Cell phone detox: students in withdrawal
Lexie Carchedi, Veritas Staff
Think about how many times you have looked at or used your cell phone in the past twenty four hours. Now imagine not being able to use your phone for that time.
Would you be able to do it? Pop culture teacher, Mr. Brian Smith, assigned his students an experiment to do just that: not use their phones for twenty four hours.
Smith gave his students this assignment on January 7. He did this to show how dependent students were on their phones and to allow them to “experience the ‘withdrawal’ away from their phones.” He also wanted them to “benefit from experiencing, just for a small moment, the lack of full connection to their phones.”
All of Smith’s students were required to go twenty four hours without using their phones, unless they had to make an important phone call. They could not text, tweet, use any apps, or use any social media.
Students were allowed to pick which twenty four hours they wanted to as long as it was within a certain time frame. During this time, they had to keep a journal, writing down their thoughts of the assignment and when or if they cheated. If they did not participate, they would receive a zero for two quiz grades.
Many students originally had negative feelings toward this assignment. However, during the assignment and towards the end they realized this assignment was helpful because it made them realize that their generation is too dependent on their phones.
“For the first second it [the project] scared me because I didn’t want to get a zero for two quiz grades,” says senior Taylor Lambrinos.
Jared Ochenduszko, a sophomoresays that he first thought “this project [was going] to be hard because I constantly use my phone.”
Students also found this assignment easier than they originally thought.
Lambrinos says, “Afterwards, I realized it wasn’t really that hard at all because I was distracted with school and work for most of the time.”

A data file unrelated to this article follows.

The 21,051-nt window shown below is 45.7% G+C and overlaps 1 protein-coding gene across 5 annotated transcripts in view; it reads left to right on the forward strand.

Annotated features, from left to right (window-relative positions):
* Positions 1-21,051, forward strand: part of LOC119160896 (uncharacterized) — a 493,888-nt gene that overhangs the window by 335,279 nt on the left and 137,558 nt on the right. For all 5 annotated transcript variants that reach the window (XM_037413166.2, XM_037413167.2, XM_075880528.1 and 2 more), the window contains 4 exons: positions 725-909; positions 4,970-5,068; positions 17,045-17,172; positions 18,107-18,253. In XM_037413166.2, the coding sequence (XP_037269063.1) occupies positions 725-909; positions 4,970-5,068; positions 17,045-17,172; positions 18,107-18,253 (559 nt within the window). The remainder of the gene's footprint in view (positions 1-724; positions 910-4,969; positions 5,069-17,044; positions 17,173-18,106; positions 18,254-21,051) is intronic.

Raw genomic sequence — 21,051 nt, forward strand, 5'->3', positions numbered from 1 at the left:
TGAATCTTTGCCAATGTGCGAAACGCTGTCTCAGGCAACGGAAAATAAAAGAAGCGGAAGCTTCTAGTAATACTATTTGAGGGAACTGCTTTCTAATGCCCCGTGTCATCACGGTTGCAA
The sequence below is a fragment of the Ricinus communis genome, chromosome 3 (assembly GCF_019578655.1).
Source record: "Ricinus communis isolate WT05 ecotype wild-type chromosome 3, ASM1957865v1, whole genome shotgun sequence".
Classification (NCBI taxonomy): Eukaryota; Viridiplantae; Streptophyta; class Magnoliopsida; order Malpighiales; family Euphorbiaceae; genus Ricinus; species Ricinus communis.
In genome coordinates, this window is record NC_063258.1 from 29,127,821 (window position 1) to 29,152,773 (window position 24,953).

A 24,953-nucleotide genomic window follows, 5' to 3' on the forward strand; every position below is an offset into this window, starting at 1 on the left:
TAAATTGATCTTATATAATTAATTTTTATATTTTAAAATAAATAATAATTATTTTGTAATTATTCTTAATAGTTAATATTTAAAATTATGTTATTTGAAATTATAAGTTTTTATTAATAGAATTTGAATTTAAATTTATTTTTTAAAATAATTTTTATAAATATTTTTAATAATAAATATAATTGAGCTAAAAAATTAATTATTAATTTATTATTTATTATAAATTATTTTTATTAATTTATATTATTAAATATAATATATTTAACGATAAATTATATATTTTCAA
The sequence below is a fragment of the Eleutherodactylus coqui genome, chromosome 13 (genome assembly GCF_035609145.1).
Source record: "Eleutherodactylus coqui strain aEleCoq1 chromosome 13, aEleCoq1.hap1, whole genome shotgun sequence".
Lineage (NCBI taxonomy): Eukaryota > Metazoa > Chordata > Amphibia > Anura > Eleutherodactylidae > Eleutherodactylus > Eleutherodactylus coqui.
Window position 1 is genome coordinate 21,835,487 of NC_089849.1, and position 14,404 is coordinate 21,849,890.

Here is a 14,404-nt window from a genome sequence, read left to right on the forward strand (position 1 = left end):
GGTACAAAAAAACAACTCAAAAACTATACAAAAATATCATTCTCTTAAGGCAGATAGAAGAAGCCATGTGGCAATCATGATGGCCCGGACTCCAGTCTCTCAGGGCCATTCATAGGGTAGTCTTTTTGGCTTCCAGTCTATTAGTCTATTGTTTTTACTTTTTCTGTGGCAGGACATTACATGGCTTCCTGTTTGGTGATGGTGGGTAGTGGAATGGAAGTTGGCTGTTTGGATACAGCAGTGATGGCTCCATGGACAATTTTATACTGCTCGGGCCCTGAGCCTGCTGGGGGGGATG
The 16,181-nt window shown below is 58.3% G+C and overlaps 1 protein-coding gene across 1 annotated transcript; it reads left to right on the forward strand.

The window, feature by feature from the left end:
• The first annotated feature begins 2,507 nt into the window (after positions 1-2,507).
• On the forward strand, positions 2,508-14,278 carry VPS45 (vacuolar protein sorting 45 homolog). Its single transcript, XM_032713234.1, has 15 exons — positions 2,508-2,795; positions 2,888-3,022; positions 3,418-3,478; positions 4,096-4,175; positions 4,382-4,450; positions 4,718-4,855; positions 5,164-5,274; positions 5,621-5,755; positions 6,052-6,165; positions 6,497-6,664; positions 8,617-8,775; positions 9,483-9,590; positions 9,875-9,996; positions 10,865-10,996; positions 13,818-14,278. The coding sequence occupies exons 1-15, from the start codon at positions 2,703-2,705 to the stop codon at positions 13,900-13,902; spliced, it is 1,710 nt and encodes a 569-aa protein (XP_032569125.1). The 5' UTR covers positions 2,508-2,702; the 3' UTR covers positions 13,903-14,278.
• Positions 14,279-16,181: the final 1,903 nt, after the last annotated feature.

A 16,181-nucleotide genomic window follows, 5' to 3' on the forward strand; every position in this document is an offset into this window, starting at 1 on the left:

Students were not the only people to participate in this assignment. Smith also participated and came to the same conclusions his students did. He even found the project mildly frustrating.
“It was frustrating. Not responding to texts and having to call people back is something we’ve gotten away from. People communicate more via text than by actually making phone calls. You get a group message and you can’t call every single person back so that was frustrating. But it wasn’t incredibly difficult,” says Smith about his own experience.
After the assignment, students became aware of what Smith wanted them to get out of this project. Many students came to the realization that our generation has become very dependent on our cell phones.
Freshman Lyndsay Norris did not enjoy the experiment.
Norris says, however, “It taught me that people rely on their phones way too much.”
Agreeing with Norris, Caitlin Yannizzi, sophomore, says, “I learned how overly dependent our generations are with our phones.”
However, Ochenduszko says, “Everyone needs to have a phone or else they feel left out if something happens on Twitter or Instagram that everyone is talking about.”
Overall, one day without a cell phone has taught some RHS students and one faculty member how dependent and important a cell phone can be to them.
Now just imagine if they had to do the experiment for a week or a month.